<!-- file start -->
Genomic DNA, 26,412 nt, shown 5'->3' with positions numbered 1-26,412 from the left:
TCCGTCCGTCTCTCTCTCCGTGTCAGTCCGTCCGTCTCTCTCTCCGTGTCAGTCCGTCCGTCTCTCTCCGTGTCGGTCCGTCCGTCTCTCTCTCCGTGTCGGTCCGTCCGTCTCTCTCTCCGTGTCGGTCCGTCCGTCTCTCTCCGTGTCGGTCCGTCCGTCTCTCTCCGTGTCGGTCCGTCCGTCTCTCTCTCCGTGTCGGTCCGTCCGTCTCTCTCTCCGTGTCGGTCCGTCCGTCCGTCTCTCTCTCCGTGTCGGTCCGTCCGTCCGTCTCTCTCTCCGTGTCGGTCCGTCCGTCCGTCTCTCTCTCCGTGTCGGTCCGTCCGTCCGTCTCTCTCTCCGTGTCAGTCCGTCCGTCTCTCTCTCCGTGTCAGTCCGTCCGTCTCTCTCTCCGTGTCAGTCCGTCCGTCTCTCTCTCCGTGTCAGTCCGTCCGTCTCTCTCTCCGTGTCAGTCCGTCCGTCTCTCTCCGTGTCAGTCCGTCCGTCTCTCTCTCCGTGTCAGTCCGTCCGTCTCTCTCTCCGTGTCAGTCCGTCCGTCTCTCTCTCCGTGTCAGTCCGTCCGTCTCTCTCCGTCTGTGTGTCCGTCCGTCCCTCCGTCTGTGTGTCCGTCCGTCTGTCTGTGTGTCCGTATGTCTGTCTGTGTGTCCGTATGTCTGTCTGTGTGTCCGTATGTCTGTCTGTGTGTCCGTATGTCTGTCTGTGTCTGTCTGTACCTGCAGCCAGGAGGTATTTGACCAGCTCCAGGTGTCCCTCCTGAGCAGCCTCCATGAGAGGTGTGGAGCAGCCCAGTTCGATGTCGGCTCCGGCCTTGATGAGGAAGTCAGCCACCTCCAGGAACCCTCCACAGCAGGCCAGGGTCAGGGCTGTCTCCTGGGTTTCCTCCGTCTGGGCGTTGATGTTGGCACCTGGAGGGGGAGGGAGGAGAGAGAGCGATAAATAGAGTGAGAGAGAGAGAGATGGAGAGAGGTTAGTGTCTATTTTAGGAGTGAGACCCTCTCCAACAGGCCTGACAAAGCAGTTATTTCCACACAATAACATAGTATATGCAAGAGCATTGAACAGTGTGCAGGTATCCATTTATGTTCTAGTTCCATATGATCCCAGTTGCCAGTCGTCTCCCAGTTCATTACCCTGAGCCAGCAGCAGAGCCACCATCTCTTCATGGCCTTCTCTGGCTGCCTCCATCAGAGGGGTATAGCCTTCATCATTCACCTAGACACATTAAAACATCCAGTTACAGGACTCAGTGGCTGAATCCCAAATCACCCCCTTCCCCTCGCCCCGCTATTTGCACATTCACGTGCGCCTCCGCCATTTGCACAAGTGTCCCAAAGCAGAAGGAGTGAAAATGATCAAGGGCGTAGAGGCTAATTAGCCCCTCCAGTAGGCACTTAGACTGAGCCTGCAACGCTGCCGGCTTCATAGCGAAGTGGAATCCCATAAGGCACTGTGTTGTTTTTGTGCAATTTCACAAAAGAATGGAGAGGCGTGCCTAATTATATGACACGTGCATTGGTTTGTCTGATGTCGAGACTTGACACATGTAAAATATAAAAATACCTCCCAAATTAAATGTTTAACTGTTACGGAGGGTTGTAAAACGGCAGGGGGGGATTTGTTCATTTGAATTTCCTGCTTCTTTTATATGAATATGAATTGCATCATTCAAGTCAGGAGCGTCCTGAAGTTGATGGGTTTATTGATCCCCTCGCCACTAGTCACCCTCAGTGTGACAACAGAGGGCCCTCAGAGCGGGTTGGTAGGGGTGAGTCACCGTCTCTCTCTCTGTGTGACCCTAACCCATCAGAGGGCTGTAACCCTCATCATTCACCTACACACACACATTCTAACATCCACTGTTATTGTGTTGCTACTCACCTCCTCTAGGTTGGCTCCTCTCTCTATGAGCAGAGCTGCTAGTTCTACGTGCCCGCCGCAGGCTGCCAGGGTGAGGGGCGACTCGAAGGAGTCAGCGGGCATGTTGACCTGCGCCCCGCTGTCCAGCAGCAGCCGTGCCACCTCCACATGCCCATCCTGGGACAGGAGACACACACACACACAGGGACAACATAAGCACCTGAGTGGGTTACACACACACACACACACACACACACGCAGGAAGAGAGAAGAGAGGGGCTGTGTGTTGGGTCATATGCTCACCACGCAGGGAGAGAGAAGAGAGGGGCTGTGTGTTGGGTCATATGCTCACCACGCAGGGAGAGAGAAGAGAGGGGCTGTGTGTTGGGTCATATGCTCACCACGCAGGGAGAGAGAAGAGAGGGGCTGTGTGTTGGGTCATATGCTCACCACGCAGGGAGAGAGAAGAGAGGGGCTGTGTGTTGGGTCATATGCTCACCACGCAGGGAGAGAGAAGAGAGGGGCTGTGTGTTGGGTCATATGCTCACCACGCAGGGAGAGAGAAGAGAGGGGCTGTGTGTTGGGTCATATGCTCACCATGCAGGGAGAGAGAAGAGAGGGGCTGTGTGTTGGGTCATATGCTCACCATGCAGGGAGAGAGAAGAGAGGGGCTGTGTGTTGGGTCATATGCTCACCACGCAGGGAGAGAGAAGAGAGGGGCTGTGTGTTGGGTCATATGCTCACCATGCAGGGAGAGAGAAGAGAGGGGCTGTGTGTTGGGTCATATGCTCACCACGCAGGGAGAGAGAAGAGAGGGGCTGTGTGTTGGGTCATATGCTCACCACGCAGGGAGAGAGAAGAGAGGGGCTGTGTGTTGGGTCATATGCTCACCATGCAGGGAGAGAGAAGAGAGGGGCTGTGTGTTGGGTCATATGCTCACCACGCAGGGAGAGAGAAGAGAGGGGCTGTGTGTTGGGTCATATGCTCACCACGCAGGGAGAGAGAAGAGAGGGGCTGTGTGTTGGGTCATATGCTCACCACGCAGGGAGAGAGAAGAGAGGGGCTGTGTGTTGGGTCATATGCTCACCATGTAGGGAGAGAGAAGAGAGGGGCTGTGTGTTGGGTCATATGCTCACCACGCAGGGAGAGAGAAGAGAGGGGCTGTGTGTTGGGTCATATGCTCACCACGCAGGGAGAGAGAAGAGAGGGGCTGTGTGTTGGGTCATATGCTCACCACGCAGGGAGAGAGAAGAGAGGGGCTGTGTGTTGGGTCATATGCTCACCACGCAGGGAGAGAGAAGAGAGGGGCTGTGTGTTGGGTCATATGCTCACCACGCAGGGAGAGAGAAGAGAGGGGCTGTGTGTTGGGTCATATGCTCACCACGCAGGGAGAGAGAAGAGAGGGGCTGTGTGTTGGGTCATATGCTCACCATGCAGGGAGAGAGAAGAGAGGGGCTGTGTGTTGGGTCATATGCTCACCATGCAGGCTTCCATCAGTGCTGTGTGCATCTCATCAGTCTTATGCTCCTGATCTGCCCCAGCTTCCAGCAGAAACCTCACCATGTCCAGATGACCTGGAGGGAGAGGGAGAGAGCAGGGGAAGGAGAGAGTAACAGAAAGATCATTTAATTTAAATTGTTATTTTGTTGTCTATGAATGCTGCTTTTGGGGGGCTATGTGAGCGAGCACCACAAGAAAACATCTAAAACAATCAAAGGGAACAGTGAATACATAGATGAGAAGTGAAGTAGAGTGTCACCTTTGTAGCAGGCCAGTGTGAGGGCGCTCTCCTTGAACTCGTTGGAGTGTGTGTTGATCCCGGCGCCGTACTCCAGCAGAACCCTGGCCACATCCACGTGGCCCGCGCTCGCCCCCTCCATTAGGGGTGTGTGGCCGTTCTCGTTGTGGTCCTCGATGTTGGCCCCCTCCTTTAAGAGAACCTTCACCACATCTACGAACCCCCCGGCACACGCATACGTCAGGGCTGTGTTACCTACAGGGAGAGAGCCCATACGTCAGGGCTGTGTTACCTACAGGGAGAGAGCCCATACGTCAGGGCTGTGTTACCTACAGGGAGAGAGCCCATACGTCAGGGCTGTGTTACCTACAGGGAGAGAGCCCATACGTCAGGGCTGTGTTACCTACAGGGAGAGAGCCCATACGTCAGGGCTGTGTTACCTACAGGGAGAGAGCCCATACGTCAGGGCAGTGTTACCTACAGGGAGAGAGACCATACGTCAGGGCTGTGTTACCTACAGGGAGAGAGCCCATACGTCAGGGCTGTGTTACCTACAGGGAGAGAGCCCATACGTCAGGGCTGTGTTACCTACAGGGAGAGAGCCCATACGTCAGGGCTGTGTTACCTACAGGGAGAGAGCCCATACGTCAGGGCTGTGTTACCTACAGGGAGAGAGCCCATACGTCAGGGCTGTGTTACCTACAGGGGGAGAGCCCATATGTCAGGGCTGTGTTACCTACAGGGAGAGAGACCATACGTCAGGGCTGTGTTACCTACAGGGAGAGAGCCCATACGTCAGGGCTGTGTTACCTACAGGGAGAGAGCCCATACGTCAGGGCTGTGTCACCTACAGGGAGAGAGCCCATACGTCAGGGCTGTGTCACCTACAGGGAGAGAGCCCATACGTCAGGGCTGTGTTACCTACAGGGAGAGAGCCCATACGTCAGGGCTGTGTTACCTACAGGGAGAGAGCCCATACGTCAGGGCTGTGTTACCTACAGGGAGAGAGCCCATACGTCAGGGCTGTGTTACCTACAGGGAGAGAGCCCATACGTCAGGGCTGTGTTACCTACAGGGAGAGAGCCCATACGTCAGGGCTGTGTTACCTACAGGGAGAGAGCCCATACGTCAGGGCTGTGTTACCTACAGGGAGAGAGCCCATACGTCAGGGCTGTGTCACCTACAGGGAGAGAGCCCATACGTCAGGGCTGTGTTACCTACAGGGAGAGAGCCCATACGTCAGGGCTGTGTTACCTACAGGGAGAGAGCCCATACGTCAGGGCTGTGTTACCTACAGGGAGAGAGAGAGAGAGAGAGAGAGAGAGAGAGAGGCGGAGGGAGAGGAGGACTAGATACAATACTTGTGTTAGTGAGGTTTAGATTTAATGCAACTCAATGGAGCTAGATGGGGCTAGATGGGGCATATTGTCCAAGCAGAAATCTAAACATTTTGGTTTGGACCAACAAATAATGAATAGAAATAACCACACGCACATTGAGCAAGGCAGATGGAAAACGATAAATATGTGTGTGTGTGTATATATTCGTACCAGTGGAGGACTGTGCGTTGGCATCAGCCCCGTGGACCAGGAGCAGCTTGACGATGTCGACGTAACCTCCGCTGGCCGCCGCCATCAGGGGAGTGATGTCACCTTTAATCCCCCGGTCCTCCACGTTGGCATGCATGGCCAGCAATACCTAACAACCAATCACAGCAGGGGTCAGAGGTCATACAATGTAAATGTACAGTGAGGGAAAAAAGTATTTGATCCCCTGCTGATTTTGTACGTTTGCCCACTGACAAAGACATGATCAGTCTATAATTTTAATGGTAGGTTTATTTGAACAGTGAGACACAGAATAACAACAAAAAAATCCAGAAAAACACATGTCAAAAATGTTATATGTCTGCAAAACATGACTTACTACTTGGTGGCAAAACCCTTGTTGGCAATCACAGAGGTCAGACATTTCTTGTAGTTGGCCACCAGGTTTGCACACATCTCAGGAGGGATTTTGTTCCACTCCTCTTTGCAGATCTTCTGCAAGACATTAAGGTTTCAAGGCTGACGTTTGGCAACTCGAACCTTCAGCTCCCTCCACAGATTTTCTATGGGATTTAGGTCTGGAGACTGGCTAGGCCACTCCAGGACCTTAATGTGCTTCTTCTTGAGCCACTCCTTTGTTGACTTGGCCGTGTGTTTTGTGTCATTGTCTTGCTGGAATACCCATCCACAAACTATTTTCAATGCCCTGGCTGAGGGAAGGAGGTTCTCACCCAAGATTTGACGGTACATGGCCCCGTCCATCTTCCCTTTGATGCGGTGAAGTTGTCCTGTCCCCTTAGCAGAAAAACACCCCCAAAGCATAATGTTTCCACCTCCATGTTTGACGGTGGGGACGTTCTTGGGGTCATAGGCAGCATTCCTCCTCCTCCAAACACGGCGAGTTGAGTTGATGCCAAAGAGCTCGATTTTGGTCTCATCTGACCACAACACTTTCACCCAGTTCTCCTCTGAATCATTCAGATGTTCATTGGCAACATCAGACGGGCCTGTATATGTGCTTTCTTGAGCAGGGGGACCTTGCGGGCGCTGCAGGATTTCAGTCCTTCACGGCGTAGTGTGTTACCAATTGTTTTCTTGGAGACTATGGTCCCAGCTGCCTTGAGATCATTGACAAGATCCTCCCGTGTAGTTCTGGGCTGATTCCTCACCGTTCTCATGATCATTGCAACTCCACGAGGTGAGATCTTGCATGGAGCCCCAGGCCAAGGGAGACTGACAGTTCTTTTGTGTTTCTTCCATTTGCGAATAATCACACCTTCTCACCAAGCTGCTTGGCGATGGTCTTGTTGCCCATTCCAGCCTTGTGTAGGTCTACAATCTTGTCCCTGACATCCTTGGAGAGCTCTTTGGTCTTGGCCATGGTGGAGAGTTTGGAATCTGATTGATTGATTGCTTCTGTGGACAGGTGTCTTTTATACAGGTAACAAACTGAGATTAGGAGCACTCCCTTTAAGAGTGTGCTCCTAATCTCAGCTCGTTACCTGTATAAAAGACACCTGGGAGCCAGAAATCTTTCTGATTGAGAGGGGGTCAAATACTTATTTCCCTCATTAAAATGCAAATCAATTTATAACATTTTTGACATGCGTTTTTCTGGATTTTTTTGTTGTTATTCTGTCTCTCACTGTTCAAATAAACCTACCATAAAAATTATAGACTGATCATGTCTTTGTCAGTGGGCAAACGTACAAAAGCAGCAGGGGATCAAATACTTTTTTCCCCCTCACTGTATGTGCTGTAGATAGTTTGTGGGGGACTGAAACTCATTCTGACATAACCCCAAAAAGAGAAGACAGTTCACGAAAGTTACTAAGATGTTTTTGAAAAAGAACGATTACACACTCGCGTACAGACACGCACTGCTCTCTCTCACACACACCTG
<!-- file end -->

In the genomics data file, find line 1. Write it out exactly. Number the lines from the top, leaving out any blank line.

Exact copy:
Genomic DNA, 26,412 nt, shown 5'->3' with positions numbered 1-26,412 from the left: